Marx said we must first make men atheists before they can be free. But Marx was wrong and in fact the opposite is the case: the Church is an important check to state power.
So how much truth is there in the assertion that Christian faith encouraged the mass of men to become political quietists and economic victims? Is what evidence we do find sufficient to support Marx’s solution – which is to dismiss the religious impulse as in itself a secondary side-effect (his term was “epiphenomenon”) of political economic oppression, so that we must first make men atheists before they can be free? Or will we find that Christianity, like every other movement which has existed for thousands of years, has operated in a wide variety of ways – sometimes supporting, sometimes opposing, sometimes in cool coexistence alongside the structures of power? The Church was founded, of course, by the victim of judicial murder thanks to the collusion of Roman occupiers and a cabal of collaborating Jewish high priests – all on the false charge that Jesus was leading a political revolution. Its most effective apostle, St. Paul, was the first important voice advising Christians to focus on changing men’s hearts instead of the system of government. In a statement that would bedevil the victims of tyrants in subsequent centuries, he wrote:
Let every person be subject to the governing authorities. For there is no authority except from God, and those that exist have been instituted by God. Therefore he who resists the authorities resists what God has appointed, and those who resist will incur judgment. For rulers are not a terror to good conduct, but to bad. Would you have no fear of him who is in authority? Then do what is good, and you will receive his approval, for he is God’s servant for your good. But if you do wrong, be afraid, for he does not bear the sword in vain; he is the servant of God to execute his wrath on the wrongdoer. Therefore one must be subject, not only to avoid God’s wrath but also for the sake of conscience. For the same reason you also pay taxes, for the authorities are ministers of God, attending to this very thing. Pay all of them their dues, taxes to whom taxes are due, revenue to whom revenue is due, respect to whom respect is due, honor to whom honor is due. (Romans 13.1-7)
On the face of it, this seems like an injunction to absolute passivity in the face of civil power. And certainly, rulers used this passage when they sought the support of clergy and believers in repressing every kind of revolt. If Paul’s advice were all-encompassing and applicable to every exercise of authority, then Christianity really would have served the purpose that Marx attributed to it – as a political and civic anesthetic.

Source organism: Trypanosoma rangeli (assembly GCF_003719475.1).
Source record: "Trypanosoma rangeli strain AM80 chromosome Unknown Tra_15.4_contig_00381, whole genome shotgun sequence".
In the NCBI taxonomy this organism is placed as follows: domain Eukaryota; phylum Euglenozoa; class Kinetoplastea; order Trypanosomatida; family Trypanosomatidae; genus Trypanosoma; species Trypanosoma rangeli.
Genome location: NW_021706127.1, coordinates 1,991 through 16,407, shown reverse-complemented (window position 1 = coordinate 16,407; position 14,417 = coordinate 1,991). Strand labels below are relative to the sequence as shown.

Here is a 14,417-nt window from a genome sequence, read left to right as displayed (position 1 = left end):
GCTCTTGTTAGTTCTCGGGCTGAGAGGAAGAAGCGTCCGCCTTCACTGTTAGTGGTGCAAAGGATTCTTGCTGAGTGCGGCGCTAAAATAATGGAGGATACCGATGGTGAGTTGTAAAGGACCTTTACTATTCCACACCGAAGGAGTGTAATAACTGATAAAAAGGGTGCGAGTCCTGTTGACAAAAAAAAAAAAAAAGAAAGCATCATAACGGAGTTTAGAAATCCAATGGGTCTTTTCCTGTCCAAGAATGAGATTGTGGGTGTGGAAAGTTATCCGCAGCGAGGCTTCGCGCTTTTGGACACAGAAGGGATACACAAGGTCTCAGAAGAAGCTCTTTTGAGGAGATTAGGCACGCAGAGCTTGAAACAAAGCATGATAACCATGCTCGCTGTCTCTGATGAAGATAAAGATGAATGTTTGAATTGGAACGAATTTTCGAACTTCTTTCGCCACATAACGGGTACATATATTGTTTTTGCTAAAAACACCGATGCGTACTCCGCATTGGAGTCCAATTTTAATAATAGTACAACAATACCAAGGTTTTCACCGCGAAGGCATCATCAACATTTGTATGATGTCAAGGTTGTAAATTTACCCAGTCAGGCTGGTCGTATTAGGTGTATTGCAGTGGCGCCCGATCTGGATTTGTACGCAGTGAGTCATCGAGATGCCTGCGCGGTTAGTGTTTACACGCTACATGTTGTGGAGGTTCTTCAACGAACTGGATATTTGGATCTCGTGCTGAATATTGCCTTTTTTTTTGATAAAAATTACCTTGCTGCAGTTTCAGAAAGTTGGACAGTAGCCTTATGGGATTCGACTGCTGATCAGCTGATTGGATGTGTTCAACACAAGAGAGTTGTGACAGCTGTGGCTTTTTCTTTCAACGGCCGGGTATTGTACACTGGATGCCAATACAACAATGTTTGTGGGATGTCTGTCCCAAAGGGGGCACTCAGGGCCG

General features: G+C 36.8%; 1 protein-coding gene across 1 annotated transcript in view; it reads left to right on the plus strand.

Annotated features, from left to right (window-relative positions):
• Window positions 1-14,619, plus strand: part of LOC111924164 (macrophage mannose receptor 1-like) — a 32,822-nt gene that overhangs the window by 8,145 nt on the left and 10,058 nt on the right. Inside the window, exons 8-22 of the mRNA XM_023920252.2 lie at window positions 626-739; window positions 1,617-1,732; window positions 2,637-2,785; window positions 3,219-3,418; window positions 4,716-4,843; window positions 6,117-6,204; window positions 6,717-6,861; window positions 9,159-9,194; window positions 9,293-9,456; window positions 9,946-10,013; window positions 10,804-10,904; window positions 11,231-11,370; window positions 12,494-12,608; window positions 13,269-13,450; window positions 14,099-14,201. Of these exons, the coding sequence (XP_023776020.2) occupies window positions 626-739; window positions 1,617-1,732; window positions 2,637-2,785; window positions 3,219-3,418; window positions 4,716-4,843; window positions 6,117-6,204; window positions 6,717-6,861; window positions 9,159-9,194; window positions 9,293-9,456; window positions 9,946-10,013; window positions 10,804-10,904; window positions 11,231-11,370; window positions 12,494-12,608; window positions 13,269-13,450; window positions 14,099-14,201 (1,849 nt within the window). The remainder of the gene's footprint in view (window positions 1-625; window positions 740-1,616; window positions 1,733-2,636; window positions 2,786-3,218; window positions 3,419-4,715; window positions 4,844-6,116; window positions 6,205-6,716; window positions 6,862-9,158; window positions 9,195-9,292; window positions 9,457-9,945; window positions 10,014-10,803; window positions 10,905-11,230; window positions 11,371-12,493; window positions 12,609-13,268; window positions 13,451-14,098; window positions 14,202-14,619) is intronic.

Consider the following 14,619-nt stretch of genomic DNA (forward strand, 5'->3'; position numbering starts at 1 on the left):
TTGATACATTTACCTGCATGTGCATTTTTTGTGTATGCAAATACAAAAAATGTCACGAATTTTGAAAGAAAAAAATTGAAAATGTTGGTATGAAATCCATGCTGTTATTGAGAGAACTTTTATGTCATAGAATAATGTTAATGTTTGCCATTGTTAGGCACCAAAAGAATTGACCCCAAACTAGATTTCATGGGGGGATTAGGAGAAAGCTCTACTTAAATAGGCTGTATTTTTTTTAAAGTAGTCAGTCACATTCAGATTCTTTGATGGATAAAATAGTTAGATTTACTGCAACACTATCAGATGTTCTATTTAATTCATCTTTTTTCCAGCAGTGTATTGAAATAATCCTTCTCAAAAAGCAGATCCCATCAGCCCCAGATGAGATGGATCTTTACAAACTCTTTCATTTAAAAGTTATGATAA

The first great historic challenge to such a compliant attitude to the demands of political power came when Roman persecution of Christians began – in St. Paul’s own lifetime, under the emperor Nero. (Indeed, Paul would die as a martyr in Rome, having used all the legal resources available to him as a Roman citizen.) If a Christian was asked by the legitimate Roman authorities to turn over sacred books, reveal where other Christians were hiding, or to worship the emperor as a god, was he still forbidden to resist them? Looking to Jewish precursors such as the Maccabees, Christians began to distinguish between just laws (which must always be obeyed) and unjust ones (which might be resisted), and assert the superiority of conscience to public authority. Indeed, while we moderns take for granted the notion that marriage is purely voluntary institution requiring both parties’ consent, that was not the case in pre-Christian Rome. A father’s absolute authority over his children (which could include putting one of them to death) also entailed the power to bestow one of his daughters on a man of his own choosing. The first organized resistance to this custom came from Christians – especially Christian women who had made vows of virginity. The lists of Roman martyrs are full of stories (some of them spruced up with legendary details) of young women like Agnes and Cecilia, who held their faith as higher than the commands of a father or magistrate, and the Church incorporated in its early canon law the absolute requirement that a marriage must be consensual, or it was invalid. (This would be challenged again by a different secular power – the Germanic barbarians who considered abduction and consummation sufficient to seal a marriage.) So from the most basic unit of society (the family) to the highest apex of power (the emperor), Christians – almost from the beginning – have discerned where obedience is demanded, where it is merely allowed, and where it is outright forbidden. Just as Antigone became a bone in the throat of the tyrant Creon because she insisted that piety outweighed the commands of the king, Christians have consistently over the centuries – and facing a wide variety of overreaching governments – held the private conscience as a higher authority than the state.